Have you been considering scheduling an Assessment Consultation to see if chickens would be right for you? Maybe you’re interested in a Healthy Hens Visit to learn hands-on ways to assess your birds’ health. Perhaps you want a Winterizing Consultation to discuss how to help your hens get through the winter in tip-top shape. Or would you like a personalized chicken keeping class or need to get a jump on coop design for the spring?
If you’d like a consult with Home to Roost, we’re offering an October special, 10/1-10/26: $10 off the total bill for any of our services ($30 minimum, mileage fee may apply).
Bring the kids and come see the chickens, bees, and goats. Learn about composting and other green activities during this family-friendly celebration of the end of summer.
Join chicken owners and chicken enthusiasts from across the city of Chicago on the annual Windy City Coop Tour, Sept. 17-18, 10 AM to 2 PM. You’ll be able to tour urban backyards, see coops, poultry, gardens, beehives, and other “green” living elements!
- Please respect the privacy of our Tour Hosts & Flocks by visiting ONLY on the day they are hosting Visitors, between 10AM & 2PM.
- Visit Hosts’ yards and coops, ask questions, and take photos.
- It’s a self-guided Tour — no need to pre-register. You can see as many as you want and have time for.
- Children supervised by adults are welcome on the Tour.
- DO NOT BRING DOGS or other pets.
- If a yard is full, you may be asked to wait momentarily until current Visitors exit.
- To prevent spread of communicable chicken diseases, Hosts may direct Visitors to decontaminate their shoes at the entrance.
- Stay within the boundaries that Hosts designate for Visitors.
- Restrooms, drinking water, and snacks are NOT provided on the Tour — plan accordingly and bring what you need with you.
- Street parking may be scarce. Consider taking public transit and/or riding a bike on the Tour!
A few notes on sites
- Again, PLEASE go to sites only if they are hosting on the day/s you want to visit!
- Four coop locations (BLUE) are open for Visitors both Sat & Sun.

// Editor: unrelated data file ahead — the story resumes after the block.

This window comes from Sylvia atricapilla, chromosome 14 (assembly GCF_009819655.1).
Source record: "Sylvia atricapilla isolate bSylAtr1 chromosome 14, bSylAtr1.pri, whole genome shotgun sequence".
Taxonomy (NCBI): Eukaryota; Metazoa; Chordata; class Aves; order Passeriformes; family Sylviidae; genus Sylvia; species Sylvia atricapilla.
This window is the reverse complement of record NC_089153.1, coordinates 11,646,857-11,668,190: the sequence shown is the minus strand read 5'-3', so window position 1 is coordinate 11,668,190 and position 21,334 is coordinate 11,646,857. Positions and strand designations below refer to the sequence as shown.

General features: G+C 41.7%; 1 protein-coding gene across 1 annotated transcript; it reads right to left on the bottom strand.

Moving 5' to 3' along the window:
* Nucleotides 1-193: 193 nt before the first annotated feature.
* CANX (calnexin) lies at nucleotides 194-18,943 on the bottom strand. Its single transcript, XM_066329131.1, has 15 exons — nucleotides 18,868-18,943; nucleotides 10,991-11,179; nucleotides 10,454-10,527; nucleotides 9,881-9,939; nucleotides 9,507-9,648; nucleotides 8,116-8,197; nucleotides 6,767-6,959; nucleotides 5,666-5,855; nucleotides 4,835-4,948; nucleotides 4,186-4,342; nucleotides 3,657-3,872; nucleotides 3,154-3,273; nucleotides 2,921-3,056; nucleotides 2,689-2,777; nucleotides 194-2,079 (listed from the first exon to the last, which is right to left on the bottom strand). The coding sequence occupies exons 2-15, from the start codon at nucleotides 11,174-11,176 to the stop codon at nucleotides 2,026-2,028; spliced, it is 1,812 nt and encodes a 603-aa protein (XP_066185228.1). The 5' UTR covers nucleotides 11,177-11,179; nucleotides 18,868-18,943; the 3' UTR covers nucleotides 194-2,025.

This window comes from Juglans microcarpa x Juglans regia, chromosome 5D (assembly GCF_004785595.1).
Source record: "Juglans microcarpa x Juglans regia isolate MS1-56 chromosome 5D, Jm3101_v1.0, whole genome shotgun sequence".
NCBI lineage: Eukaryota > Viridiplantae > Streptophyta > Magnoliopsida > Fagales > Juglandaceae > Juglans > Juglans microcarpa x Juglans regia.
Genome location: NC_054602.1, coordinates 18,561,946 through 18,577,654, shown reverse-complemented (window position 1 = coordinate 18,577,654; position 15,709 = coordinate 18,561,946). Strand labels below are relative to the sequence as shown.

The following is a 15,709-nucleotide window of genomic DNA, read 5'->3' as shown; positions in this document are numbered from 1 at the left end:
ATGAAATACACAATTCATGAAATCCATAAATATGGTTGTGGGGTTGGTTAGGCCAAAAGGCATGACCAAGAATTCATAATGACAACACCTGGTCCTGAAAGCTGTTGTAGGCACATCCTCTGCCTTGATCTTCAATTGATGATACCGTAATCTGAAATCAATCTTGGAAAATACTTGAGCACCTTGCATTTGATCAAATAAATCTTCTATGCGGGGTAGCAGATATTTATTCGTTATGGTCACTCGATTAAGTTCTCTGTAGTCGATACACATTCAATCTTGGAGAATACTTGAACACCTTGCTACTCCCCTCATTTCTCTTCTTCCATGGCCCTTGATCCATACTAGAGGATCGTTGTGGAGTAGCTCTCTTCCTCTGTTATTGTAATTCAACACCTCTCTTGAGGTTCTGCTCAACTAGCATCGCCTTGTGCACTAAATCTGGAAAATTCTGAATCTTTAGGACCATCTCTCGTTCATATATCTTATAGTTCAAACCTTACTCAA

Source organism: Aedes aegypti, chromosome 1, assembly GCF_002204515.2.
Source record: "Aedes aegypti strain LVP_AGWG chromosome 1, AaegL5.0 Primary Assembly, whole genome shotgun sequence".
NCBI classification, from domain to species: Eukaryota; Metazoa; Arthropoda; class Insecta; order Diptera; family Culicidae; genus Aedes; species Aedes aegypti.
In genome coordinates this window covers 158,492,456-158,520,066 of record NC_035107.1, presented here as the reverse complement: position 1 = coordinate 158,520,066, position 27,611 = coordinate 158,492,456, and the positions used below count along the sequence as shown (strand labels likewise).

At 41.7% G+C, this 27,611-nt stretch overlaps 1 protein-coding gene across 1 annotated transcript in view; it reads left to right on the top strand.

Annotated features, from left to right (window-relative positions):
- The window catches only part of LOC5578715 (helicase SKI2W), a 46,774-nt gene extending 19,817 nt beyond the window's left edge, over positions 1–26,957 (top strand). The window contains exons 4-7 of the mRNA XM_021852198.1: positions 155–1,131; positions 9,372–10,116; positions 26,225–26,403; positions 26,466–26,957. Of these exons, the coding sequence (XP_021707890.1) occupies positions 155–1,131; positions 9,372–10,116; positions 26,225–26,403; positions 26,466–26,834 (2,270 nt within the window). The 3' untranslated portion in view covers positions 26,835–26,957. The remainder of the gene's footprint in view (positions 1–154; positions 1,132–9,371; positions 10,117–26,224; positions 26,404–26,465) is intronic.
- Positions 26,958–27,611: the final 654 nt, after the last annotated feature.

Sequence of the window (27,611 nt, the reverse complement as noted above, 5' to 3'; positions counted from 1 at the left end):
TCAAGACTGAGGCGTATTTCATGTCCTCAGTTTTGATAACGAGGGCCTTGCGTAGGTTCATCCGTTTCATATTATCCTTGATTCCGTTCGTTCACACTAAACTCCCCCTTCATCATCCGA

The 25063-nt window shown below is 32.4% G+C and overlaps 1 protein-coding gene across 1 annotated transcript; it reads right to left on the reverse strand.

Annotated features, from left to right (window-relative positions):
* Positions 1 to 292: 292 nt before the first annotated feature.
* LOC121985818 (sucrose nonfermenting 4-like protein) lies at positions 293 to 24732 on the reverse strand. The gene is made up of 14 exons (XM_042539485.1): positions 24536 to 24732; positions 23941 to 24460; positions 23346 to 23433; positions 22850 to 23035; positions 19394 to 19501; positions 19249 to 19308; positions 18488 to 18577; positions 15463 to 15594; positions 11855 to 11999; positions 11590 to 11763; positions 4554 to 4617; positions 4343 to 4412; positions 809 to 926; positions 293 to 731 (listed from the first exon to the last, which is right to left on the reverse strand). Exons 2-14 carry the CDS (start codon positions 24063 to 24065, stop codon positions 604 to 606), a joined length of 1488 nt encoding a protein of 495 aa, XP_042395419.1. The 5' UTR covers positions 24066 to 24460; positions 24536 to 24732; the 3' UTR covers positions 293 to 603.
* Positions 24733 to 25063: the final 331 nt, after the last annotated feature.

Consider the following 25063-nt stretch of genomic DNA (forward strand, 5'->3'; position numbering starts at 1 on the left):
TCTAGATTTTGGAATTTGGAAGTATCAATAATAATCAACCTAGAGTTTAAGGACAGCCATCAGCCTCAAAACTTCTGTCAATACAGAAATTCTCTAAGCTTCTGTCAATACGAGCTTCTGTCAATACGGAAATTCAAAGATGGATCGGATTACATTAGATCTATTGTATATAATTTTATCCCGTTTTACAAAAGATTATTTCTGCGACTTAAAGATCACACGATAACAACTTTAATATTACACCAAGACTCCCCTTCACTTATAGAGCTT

- Eleven are open Saturday ONLY (RED).
- Seven are open Sunday ONLY (GOLD).
- Hosts of this year’s Tour live in 19 of Chicago’s 50 Wards: 1, 2, 12, 19, 20 (2), 25, 26, 31, 32, 33, 36 (2), 40, 41, 43, 45 (2), 47, 48, 49, and 50!
Home to Roost looks forward to joining the coop tour again next year but remains a proud sponsor! Catch me at Garfield Park Conservatory’s Harvest Days.
Check out this farm, which I learned about on the Sugarbeet Co-Op Edible Garden Tour:
Timberfeast is the love project of Mark Brady and Katie Kennedy, two young farmers proudly and compassionately raising pastured animals and pesticide-free vegetables in the small town of Chatsworth, Illinois where Mark’s family has been farming for over six generations. We are honored and humbled to co-create with the animals and the Earth to provide the best, most nourishing, nutrient dense food we can for you and your families.
Do you have mice in your coop? Those pesky little visitors stop by looking for spilled feed, a dry place to hang out (or even worse, to make a nest – and produce more pesky little visitors).
Many rat and mouse baits are toxic to cats, dogs, and chickens – and all of these animals will happily make a quick snack of a rodent who’s had a bit too much toxin. So what to do?
A few ideas:
- Put your feeder at the height of the chickens’ backs. This will prevent them from swishing food onto the ground.
- Switch to a pelleted feed to minimize spillage.
- Purchase a weight-activated feeder. These feeders will open for chickens — but not for mice, rats, or sparrows!
- Try keeping your feeder in the coop all the time – and make sure to close the birds – and their feeder — in at night. Rats and mice are nocturnal (out most often at night), and this will limit their access to prime-time feeding.
- Mix hot pepper into your feed. Birds cannot taste capsaicin, the compound that makes peppers “hot,” but mammals sure can! Just be sure you don’t breathe in the pepper dust or touch your eyes while handling the feed.
- Build a better (nontoxic) mousetrap. Check out this idea from Backyard Chickens: Drill a hole in the bottom of a soda can. Place can on a dowel rod so that it spins. Drill holes in the top of a 5-gal. bucket so that the dowel rod (with the soda can on it) fits in the holes and spans the diameter of the bucket. Smear peanut butter on the soda can. Place a ramp up to the bucket. The mice will smell the peanut butter, run up the ramp, try to get the peanut butter on the spinning soda can, and fall into the bucket. Dispose of rodents as you see fit!
Contact Kathryn Humphreys, email@example.com